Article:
SpaceX fought hard for the right to launch Air Force projects and it has landed a pretty prestigious one. The X-37B miniature spaceplane will be launched into orbit with the Falcon 9, taking over from the reliable Atlas V built by United Launch Alliance, according to Reuters. And here's the kicker: It will launch the space shuttle-like drone in just two months, meaning it will be SpaceX's first mission for the Air Force.
About 20 pilots, including from the Triangle and Fayetteville, gathered at Devil’s Ridge Motocross in Sanford to race their quadcopters, or unmanned drones with four rotors Saturday, May 27. A live feed comes from the camera of a drone, allowing pilots to steer the aircraft using joysticks through hurdles, make hairpin turns and race other pilots while trying not to crash into anything at 60 miles per hour or more. Whether it’s like flying in “Top Gun” or pod racing in “Star Wars,” it’s that feeling that is bringing together gamers and adrenaline enthusiasts alike to race drones. And the Triangle has its own set of fliers.
New Zealand have entered the space market — launching a rocket partly made of carbon fibre, with engines made from a 3D printer, into space. American-New Zealand company Rocket Lab, which was behind the launch, want to take a slice of the booming market for getting small satellites into orbit. Despite the spacecraft falling short of its goal to reach orbit, they were counting the launch as a success.
SMi reports: Military leaders from US, Canada and German Armed Forces to discuss UAV's roles from an operational perspective and explore current and future challenges. In order to resolve common security concerns and enhance situation awareness, Central and Eastern European nations are actively acquiring and upgrading their UAV capabilities. The Czech Armed Forces, Slovenian MoD and Macedonian Armed Forces are looking to learn from players who are already experts in the fields. Speaking at SMi's UAV Technology Central & Eastern Europe 2017, military leaders from the US, Canada and German Armed Forces will discuss UAV's roles from an operational perspective and explore current and future challenges.
While major redevelopment of the Ontario Place site continues, the waterfront park will be partially open this Victoria Day long weekend to accommodate the Culinary Ontario Festival. Rather than looking up for fireworks, festival goers will be treated to a drone light show. Some 30 drones will dance and glow through the night sky to moves programmed in advance by Toronto startup Arrowonics. Touted as an environmentally-friendly fireworks alternative, the drone show will be one of the first presented to a large public audience in Toronto. While it won’t be as grand as some shows that have been staged elsewhere in the world incorporating hundreds of drones, Arrowonics says it will give a taste of things to come.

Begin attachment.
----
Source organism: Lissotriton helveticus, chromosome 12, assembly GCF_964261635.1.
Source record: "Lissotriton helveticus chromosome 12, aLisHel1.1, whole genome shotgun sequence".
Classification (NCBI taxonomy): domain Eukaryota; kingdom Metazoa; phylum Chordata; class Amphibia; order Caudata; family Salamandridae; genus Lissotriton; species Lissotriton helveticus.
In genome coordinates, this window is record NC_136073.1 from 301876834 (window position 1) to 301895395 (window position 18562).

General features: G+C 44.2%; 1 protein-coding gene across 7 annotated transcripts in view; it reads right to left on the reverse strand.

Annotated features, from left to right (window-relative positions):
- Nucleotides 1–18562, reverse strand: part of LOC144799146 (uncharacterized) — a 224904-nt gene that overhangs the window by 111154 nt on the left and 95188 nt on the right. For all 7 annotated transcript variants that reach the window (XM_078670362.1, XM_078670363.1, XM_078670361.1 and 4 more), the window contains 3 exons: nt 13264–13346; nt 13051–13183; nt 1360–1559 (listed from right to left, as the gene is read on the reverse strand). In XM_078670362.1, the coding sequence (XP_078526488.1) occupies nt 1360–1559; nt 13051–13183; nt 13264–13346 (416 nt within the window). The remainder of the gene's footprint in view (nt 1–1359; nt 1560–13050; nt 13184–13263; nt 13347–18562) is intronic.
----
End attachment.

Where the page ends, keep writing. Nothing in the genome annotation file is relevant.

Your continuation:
Dutch farmers in Limburg had decided to check their crop for cannabis using drones. Farmers started taking action because cutbacks meant police would no longer continue their so-called helicopter ‘weed flights’. The use of maize fields to grow cannabis ‘for free’ is a popular among criminals. Some farmers’ fields are invaded more than once. One farmer who wanted to remain anonymous for fear of repercussions, told the paper that this year he found cannabis among the sweet corn for the third time. ‘I was harvesting and suddenly I saw cannabis plants everywhere. The drones will be flying in the first week of September when the corn is harvested and will cover five hundred fields.
A Delta flight headed to Seoul, South Korea, had to dump fuel and return to Detroit Metropolitan Airport on Saturday after a light in the cockpit indicated there possibly was an open maintenance panel on the outside of the aircraft, a spokesman for the airline said. Flight 159 took off from Detroit at 4:48 p.m. ET, and about 30 minutes later the indicator light came on, Delta spokesman Trebor Banstetter said. The plane, which had 375 passengers on board, circled Lake Michigan, dumping fuel for about an hour in order to help ensure a safe landing, which it did shortly before 7 p.m.
U.S. consumers who buy a drone for fun will no longer have to register it with the FAA. A Washington, D.C. court ruled Friday that the FAA drone registration rule violates the FAA Modernization and Reform Act, which Congress passed in 2012. Hobbyist John Taylor argued successfully that he should not have to register because the act states that the FAA "may not promulgate any rule or regulation regarding a model aircraft." Since December 2015, hobbyists with drones weighing between 0.55 pounds and 55 pounds have had to register drones with the FAA. More than 820,000 operators have registered since then. The process can be completed online, and there is a $5 application fee. The FAA said in a statement that it launched registration to ensure drones are operated safely and don't pose security or privacy threats. The FAA also said it is considering its options and response.
In a stunning David versus Goliath case, John A. Taylor, a model aircraft enthusiast and insurance lawyer, beat the Federal Aviation Administration and Department of Justice in a case challenging the legality of a December 2015 FAA rule requiring model aircraft to register like manned aircraft. The Court of Appeals for the District of Columbia ruled that the FAA's registration rule, as it applies to model aircraft, "directly violates [a] clear statutory prohibition."
Industries have long sought data from above, generally through satellites or planes, but drones are better “sensors in the sky” than both. But like the smartphone and other examples of the “commercialization of enterprise” before them, drones are now being outfitted with business-grade software and becoming serious data-collection platforms — hardware as open and extensible as a smartphone, with virtually limitless app potential. As in any app economy, surprising and ingenious uses will emerge that we haven’t even thought of yet; and predictable and powerful apps will improve over time.